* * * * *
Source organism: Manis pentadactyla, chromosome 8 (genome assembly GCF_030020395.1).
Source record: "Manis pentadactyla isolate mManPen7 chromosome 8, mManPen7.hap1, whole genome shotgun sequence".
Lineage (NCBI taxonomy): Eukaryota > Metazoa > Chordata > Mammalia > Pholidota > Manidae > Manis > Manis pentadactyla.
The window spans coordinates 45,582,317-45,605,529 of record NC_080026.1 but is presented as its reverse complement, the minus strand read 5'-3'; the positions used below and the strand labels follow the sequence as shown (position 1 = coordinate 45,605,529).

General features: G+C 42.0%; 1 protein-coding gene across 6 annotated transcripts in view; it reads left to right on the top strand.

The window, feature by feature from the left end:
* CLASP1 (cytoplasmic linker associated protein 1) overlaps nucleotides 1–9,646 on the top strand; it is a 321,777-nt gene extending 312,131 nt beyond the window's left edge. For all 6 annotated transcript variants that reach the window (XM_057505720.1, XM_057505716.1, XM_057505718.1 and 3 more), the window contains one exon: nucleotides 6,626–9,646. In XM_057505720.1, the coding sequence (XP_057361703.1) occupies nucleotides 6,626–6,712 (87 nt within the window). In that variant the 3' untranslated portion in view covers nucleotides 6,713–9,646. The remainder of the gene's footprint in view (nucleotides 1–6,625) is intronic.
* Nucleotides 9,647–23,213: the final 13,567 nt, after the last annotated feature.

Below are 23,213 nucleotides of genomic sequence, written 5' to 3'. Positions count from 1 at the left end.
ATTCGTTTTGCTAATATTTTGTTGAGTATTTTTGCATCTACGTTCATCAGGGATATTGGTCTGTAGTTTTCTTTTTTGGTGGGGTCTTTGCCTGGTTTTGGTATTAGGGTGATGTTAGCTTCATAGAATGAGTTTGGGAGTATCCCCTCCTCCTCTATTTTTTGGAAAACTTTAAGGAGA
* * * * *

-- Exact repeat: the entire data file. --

Source organism: Manis pentadactyla, chromosome 8 (genome assembly GCF_030020395.1).
Source record: "Manis pentadactyla isolate mManPen7 chromosome 8, mManPen7.hap1, whole genome shotgun sequence".
Lineage (NCBI taxonomy): Eukaryota > Metazoa > Chordata > Mammalia > Pholidota > Manidae > Manis > Manis pentadactyla.
The window spans coordinates 45,582,317-45,605,529 of record NC_080026.1 but is presented as its reverse complement, the minus strand read 5'-3'; the positions used below and the strand labels follow the sequence as shown (position 1 = coordinate 45,605,529).

General features: G+C 42.0%; 1 protein-coding gene across 6 annotated transcripts in view; it reads left to right on the top strand.

The window, feature by feature from the left end:
* CLASP1 (cytoplasmic linker associated protein 1) overlaps nucleotides 1–9,646 on the top strand; it is a 321,777-nt gene extending 312,131 nt beyond the window's left edge. For all 6 annotated transcript variants that reach the window (XM_057505720.1, XM_057505716.1, XM_057505718.1 and 3 more), the window contains one exon: nucleotides 6,626–9,646. In XM_057505720.1, the coding sequence (XP_057361703.1) occupies nucleotides 6,626–6,712 (87 nt within the window). In that variant the 3' untranslated portion in view covers nucleotides 6,713–9,646. The remainder of the gene's footprint in view (nucleotides 1–6,625) is intronic.
* Nucleotides 9,647–23,213: the final 13,567 nt, after the last annotated feature.

Below are 23,213 nucleotides of genomic sequence, written 5' to 3'. Positions count from 1 at the left end.
ATTCGTTTTGCTAATATTTTGTTGAGTATTTTTGCATCTACGTTCATCAGGGATATTGGTCTGTAGTTTTCTTTTTTGGTGGGGTCTTTGCCTGGTTTTGGTATTAGGGTGATGTTAGCTTCATAGAATGAGTTTGGGAGTATCCCCTCCTCCTCTATTTTTTGGAAAACTTTAAGGAGA